The selection not only will have significant implications for the school system but for the overall future of Prince George’s, which has struggled to attract businesses and retain residents in part because of its historically troubled school system.
“It is very important that we get the right person in there,” said County Executive Rushern L. Baker III, who plans to play a role in the selection. “We are making strides in every other area — public safety, transforming neighborhoods and building a regional health-care facility. . . . We have had progress with our schools, but this is the one area where we need to accelerate the progress.”
Hazard, Young, Attea and Associates, the search company contracted to identify and screen candidates, has met with members of the community and stakeholders to discuss the type of superintendent they would like the board to hire. The company will present its findings to the board at a public meeting Dec. 13, and a list of candidates will be announced and interviewed in the spring. The board is expected to name a new school chief by July.
Many involved in the process said they want a leader who can provide stability.
“We do not want to see somebody who will stay here two or three years,” said Jacqueline Brown, executive director of the Prince George’s African American Museum and Cultural Center, who participated in a recent forum with leaders of nonprofit groups, clergy and community associations. “Stay here 10 years. We keep turning over, turning over and turning over.”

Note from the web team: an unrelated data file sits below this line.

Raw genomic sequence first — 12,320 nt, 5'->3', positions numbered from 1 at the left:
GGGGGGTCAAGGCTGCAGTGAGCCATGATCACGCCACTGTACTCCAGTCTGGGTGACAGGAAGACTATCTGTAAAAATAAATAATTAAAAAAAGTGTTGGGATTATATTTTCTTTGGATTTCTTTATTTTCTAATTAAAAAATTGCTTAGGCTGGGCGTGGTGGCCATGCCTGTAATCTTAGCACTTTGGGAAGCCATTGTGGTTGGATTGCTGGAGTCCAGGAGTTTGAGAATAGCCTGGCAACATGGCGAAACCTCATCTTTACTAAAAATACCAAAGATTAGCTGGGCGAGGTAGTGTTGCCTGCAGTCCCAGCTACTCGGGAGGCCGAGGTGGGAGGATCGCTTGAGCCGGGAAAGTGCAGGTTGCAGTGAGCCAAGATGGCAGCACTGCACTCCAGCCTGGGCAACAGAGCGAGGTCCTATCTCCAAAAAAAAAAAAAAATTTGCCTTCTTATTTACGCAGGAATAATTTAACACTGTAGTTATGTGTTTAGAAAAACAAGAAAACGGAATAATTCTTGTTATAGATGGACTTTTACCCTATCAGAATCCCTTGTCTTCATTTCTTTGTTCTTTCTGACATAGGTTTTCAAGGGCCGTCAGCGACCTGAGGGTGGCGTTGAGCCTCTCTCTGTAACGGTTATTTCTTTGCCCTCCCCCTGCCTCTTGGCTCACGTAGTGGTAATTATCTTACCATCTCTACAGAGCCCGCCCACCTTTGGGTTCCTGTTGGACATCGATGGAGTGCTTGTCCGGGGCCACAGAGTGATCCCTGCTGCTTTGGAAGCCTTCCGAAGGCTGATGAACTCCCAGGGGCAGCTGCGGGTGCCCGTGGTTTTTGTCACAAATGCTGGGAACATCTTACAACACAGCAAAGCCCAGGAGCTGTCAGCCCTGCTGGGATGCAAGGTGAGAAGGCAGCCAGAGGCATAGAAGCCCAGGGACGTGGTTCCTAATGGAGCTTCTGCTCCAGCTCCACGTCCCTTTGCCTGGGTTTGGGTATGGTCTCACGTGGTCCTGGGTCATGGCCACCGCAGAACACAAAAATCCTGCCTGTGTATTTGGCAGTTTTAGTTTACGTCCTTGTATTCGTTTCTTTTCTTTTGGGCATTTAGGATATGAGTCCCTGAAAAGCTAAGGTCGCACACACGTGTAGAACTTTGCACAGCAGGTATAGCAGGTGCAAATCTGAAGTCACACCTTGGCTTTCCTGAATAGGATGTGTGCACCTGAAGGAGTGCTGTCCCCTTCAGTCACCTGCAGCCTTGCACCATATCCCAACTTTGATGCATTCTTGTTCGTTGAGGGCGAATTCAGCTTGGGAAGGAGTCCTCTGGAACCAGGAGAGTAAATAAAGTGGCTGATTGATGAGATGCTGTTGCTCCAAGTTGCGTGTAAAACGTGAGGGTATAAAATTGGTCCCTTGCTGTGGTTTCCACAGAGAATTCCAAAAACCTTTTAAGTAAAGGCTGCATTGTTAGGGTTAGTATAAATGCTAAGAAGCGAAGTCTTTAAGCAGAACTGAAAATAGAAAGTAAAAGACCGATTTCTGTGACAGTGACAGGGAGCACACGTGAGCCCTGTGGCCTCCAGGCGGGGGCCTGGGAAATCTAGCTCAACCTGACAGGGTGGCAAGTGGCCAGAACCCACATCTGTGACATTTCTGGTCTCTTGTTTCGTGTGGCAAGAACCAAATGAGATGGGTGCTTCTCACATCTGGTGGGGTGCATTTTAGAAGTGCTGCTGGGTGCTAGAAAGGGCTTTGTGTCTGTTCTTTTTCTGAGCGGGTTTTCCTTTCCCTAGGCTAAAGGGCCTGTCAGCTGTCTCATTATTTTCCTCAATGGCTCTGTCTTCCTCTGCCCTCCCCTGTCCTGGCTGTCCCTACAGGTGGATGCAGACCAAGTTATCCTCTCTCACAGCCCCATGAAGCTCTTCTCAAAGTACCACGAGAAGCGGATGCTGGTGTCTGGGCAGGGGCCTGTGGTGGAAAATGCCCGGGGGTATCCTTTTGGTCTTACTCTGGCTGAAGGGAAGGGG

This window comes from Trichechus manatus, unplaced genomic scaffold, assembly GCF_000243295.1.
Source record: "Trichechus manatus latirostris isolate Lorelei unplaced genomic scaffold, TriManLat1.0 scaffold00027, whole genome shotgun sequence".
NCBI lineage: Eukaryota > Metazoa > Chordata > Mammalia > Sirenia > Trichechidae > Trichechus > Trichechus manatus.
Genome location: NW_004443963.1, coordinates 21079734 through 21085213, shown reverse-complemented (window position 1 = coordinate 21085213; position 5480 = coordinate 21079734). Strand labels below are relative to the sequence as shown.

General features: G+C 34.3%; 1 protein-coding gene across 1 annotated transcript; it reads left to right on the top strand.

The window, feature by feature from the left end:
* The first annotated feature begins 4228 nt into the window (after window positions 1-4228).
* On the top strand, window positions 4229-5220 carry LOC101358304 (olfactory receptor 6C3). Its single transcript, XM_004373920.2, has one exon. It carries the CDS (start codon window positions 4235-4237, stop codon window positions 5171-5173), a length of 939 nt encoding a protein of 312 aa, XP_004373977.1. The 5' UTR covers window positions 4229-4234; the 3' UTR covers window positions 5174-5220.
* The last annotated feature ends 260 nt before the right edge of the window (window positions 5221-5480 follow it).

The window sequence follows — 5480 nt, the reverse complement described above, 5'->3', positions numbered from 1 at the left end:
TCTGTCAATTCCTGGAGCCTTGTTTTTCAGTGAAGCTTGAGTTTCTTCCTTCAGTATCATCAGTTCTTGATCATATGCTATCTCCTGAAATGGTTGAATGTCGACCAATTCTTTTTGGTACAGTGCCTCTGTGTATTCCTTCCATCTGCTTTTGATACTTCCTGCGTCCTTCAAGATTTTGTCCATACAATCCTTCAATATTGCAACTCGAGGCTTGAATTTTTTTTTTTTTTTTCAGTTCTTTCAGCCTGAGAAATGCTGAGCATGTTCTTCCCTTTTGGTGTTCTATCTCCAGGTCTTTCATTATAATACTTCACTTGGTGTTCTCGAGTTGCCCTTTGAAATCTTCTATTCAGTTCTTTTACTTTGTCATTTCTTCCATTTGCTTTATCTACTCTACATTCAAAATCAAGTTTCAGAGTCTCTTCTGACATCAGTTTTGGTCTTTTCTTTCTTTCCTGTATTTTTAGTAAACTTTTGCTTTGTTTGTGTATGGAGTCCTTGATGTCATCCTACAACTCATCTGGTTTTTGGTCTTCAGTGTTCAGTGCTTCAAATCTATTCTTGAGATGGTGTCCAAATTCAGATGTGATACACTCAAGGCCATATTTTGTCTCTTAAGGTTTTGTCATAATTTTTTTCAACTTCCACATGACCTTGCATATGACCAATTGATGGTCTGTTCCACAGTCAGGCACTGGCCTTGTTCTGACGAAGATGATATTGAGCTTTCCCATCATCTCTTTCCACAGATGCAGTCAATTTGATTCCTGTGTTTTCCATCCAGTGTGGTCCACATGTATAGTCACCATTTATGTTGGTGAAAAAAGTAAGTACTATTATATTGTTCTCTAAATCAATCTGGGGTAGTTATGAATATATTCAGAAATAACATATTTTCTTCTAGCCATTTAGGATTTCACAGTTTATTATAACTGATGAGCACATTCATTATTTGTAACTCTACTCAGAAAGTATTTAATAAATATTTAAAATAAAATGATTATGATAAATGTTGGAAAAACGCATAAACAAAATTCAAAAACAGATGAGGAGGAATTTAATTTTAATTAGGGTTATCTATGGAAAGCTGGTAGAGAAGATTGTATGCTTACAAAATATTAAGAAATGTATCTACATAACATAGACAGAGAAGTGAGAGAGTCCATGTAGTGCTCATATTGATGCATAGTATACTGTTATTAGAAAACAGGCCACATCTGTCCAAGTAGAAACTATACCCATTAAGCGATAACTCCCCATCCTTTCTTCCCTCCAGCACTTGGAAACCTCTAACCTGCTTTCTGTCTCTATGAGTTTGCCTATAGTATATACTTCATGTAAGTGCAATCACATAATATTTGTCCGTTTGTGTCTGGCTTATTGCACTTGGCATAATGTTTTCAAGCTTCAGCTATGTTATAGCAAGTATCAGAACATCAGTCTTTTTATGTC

Brown added: “I hope we get someone who is prepared to grow old here. [Former Montgomery County superintendent] Jerry D. Weast influenced kids from first grade to graduation. That’s an amazing thing.”
Bob Ross, president of the Prince George’s branch of the NAACP, agreed, saying the community wants “someone who will make a commitment for the long haul.”
The county is in its fourth superintendent search in less than a decade. Five superintendents, including Hite, have run the school system in a permanent or acting capacity since 1999.
Hite had one of the longest tenures of the five. He joined the county in June 2006 as deputy superintendent and took over as interim chief after John E. Deasy left in 2008.
With one year left on his four-year contract, Hite announced his resignation in July. His departure came on the heels of the resignation of the deputy superintendent, which meant the county had no natural successor. Since then, the director of personnel, general counsel and chief financial officer have left the system. The director of transportation had left earlier this year.